Roundtable session: “Contemporary interpretation practices for contested modernist heritages”

Modernism has proved to be highly versatile. By placing an emphasis on a few shared principles, the role of a few male-dominated movements and a small circle of pioneers, this concept allowed embracing very different historical and ideological settings, as well as to refer to countless architectural and visual expressions. This uniformization of a genuinely diverse movement characterized by numerous vernacular translations has been shaped by the ideological and geopolitical divides of the 20th Century. Modernism has thus been framed through the hegemonic views on modernity held by once-dominant ideologies such as communism or fascism, but also through (post)colonialism and the post-war expansion of modern capitalism. This is reflected in how modernist heritages are perceived and dealt with today, often as part of politics of nationhood, state-building and memory.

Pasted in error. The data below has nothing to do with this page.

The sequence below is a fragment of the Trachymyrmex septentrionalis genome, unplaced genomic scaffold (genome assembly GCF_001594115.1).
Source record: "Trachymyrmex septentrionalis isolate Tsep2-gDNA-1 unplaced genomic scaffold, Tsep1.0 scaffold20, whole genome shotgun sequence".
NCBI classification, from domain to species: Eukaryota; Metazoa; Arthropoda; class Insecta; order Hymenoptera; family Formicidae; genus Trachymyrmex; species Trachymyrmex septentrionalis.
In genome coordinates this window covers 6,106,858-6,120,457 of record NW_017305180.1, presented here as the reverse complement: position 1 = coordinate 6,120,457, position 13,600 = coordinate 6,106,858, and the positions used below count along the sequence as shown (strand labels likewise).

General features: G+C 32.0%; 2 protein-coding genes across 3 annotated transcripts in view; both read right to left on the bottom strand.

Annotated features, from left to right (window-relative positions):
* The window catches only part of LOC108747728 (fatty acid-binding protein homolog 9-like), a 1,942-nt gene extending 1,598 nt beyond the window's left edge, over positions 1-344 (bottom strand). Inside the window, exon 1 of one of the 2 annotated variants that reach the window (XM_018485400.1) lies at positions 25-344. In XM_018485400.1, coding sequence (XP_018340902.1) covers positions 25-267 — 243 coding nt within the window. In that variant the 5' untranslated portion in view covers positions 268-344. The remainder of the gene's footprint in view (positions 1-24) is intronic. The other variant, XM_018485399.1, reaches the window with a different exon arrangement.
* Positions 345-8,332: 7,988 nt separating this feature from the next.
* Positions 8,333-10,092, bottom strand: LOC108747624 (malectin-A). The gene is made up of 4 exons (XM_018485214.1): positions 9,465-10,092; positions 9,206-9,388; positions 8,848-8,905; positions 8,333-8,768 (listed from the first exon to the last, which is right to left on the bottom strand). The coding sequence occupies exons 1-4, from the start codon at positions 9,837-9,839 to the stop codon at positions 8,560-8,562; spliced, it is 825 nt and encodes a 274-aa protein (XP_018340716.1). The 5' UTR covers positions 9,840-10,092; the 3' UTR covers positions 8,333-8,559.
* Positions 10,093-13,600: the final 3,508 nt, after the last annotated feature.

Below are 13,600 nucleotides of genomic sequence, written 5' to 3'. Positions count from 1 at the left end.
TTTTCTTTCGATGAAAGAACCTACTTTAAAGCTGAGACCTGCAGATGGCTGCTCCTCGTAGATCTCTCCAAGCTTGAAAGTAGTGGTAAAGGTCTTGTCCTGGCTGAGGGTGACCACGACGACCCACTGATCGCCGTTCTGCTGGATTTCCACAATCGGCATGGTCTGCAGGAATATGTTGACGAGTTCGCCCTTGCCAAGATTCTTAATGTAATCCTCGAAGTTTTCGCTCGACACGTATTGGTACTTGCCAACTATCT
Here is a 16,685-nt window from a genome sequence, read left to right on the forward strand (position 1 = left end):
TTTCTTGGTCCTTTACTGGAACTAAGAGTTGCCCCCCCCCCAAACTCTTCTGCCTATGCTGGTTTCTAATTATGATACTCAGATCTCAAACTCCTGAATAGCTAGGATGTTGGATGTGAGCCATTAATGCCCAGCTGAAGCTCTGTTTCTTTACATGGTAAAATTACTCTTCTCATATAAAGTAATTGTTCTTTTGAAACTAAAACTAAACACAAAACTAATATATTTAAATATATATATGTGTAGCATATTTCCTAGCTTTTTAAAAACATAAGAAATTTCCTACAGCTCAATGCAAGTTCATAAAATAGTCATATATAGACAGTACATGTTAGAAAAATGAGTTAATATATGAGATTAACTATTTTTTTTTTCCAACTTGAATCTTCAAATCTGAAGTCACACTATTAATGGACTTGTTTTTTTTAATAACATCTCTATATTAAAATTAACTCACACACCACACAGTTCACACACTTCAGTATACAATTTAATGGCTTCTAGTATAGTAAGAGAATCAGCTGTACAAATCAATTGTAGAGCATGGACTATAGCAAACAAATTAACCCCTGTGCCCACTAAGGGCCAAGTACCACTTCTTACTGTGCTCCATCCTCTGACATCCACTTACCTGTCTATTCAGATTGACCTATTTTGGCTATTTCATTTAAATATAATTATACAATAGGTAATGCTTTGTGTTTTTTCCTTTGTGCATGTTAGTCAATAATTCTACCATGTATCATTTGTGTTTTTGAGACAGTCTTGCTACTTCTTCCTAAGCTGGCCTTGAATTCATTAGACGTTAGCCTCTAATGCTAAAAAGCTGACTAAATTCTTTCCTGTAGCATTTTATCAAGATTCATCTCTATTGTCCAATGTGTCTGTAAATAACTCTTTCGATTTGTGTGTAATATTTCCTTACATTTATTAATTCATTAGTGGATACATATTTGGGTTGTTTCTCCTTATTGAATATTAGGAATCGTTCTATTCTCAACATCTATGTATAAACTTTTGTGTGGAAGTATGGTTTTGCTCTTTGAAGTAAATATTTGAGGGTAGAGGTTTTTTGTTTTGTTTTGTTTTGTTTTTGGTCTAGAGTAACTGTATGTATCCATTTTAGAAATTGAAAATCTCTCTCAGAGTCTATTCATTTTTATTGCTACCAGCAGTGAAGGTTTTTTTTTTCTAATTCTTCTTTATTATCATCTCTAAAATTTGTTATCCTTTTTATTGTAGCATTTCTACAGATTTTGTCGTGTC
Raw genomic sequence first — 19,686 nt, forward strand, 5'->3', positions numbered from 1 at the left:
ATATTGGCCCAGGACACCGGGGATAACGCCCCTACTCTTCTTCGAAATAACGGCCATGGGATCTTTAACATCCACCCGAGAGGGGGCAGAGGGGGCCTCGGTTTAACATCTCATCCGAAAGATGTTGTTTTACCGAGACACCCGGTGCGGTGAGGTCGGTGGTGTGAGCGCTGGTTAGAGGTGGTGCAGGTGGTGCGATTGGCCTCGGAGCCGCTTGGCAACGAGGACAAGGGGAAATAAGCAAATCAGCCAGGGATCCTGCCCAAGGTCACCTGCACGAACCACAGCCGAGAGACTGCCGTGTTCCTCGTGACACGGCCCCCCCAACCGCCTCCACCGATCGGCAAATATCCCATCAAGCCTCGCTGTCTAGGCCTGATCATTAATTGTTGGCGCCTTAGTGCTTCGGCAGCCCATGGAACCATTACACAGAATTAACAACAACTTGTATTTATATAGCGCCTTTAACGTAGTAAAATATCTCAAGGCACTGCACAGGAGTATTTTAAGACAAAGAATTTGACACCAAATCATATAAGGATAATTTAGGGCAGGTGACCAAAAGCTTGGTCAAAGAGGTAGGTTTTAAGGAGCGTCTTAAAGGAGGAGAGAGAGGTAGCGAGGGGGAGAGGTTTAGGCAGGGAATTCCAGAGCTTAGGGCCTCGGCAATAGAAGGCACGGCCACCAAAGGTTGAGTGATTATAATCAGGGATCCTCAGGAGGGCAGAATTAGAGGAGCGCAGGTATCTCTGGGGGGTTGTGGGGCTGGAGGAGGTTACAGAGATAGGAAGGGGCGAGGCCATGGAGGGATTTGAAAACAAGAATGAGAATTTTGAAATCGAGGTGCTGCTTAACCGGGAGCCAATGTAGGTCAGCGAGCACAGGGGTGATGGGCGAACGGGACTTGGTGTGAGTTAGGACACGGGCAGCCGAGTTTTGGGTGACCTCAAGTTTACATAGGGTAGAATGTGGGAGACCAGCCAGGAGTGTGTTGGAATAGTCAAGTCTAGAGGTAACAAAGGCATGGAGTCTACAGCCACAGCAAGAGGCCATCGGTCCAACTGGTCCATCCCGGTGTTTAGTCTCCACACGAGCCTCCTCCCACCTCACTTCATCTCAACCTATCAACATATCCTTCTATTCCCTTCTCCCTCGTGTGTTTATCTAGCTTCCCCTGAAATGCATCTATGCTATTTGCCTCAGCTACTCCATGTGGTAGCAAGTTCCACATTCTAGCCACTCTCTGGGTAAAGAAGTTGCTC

This roundtable brings together authors, academics, practitioners, and visual artists involved in interpreting modernism through dealing with ideologies. From constructivism in the double context of the Bolshevik revolution and state-building, through the red metropolises from an East-West perspective or the modernist heritage of the last divided city in Europe still affected by colonization, to the remains of civil and military cold-war nuclear architecture, panellists from Cyprus, Lithuania, Ukraine and the United Kingdom will explore heavily contested modernist heritages. Their respective contributions will aim to demonstrate how their multidisciplinary practices largely exceed the realm of architecture preservation and documentation to challenge contemporary ideological narratives or gendered views and to travel conflicting memories.

Chair: MAXIME FOREST (Sciences Po (OFCE))

Speakers: IEVGENIIA (JENIA) GUBKINA (Researcher, Ukraine), OWEN HATHERLEY (Writer/Journalist, UK), POPI IACOVOU (University of Cyprus).